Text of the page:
PRICE Utah Gov. Jon Huntsman said early Friday he is pushing for underground operations in the Crandall Canyon Mine to cease immediately, "unless MSHA and others can guarantee it can continue safely."
Huntsman made an unexpected appearance before reporters outside Castleview Hospital about 2 a.m. Friday. He said Utah had already been through enough tragedy the past two weeks and wanted to see no one else be injured.
Three rescuers were killed and six others injured Thursday evening as a result of an underground "bump" that caused part of the mine to collapse, injuring search crews who had been working the past 11 days trying to find six missing miners in the Emery County coal mine.
Ultimately, it will be up to the federal Mine Safety and Health Administration to decide whether or not the rescue operation inside the mine will continue. Huntsman said he was scheduled to meet with MSHA later Friday morning.
"I will discuss with MSHA and the (mine) company (Murray Energy Corp.) where to go from here," he said.
Until then, Huntsman added, the "underground mining would cease for the time being," but the drilling of a fourth borehole on top of the mountain where the mine was located would continue. The above ground drilling will ultimately be the best source of information in finding the trapped miners, Huntsman said.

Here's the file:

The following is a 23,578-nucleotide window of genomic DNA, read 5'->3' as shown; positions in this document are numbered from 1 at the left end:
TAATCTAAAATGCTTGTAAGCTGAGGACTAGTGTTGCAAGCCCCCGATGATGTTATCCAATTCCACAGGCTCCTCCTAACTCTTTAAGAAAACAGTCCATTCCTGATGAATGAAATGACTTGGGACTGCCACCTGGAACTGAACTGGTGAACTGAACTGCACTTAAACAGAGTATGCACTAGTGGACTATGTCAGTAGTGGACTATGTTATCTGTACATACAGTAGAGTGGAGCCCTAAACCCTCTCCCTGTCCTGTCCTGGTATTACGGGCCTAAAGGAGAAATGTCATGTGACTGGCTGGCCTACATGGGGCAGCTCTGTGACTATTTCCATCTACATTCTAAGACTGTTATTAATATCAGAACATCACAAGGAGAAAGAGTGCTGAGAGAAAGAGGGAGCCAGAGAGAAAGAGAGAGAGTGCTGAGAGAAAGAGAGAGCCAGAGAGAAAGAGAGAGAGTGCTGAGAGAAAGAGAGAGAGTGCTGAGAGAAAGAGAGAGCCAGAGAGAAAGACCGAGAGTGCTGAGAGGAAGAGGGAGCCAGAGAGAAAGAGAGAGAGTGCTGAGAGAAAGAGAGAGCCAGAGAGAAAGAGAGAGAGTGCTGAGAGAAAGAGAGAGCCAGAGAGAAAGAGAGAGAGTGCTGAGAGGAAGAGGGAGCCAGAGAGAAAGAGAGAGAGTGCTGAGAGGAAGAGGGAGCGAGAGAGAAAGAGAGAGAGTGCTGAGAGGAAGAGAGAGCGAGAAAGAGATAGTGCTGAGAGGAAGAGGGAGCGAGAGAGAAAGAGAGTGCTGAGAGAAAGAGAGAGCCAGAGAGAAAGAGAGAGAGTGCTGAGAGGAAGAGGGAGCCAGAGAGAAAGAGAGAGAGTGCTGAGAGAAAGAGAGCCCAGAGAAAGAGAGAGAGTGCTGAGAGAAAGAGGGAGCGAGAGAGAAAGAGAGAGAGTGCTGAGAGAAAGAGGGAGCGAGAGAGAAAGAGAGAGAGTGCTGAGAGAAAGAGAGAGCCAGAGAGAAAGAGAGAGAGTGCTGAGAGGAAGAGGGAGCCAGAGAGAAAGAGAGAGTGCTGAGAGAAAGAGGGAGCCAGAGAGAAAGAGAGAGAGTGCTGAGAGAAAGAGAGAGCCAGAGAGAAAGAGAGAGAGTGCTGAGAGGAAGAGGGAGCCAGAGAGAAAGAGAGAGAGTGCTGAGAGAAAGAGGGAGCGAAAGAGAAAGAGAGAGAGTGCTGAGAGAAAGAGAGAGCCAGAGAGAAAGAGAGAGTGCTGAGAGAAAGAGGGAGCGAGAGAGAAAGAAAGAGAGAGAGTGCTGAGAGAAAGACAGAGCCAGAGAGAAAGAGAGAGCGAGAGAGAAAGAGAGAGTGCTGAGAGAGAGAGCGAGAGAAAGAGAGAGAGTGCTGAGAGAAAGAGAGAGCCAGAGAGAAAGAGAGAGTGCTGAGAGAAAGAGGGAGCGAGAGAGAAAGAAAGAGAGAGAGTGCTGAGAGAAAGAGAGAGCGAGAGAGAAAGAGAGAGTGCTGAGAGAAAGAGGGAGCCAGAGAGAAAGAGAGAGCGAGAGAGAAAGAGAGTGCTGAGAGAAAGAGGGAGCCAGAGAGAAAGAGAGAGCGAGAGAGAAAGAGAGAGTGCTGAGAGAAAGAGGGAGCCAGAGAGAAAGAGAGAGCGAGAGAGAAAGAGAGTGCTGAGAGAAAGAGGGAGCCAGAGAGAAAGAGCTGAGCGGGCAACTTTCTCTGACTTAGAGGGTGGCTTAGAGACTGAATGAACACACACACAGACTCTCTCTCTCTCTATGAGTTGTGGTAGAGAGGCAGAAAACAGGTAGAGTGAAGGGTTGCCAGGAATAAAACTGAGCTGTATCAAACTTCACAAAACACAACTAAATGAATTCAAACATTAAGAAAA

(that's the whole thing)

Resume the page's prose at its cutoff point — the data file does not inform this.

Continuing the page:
Huntsman was joined by the city mayors of Price and Huntington, region county commissioners and other officials during the brief news conference. He said the officials and the rest of the world expressed their condolences to those who committed the ultimate act of selflessness by risking their own lives to save others. He called the men "heroes."
"I just want to express our deep, deep sense of sadness and condolences to the families of the three miners (killed)," he said. "These were good people ... great people."
At a time when Utah had already asked for the nation for its prayers after the first tragedy, "We just ask for a few more," he added.
Huntsman also met with the families of the deceased and injured rescuers inside the hospital.
The governor said a "thorough" investigation into Thursday's tragedy would be conducted, possibly involving Congress. He hoped that the safety of all mines would be looked at in light of this most recent tragedy and that the lessons learned at the Crandall Canyon Mine would help those mines do things better in the future."Let's focus like never before (on workplace safety)," he said. "If we learn no lessons at all, this will have been in vain, and that is unacceptable."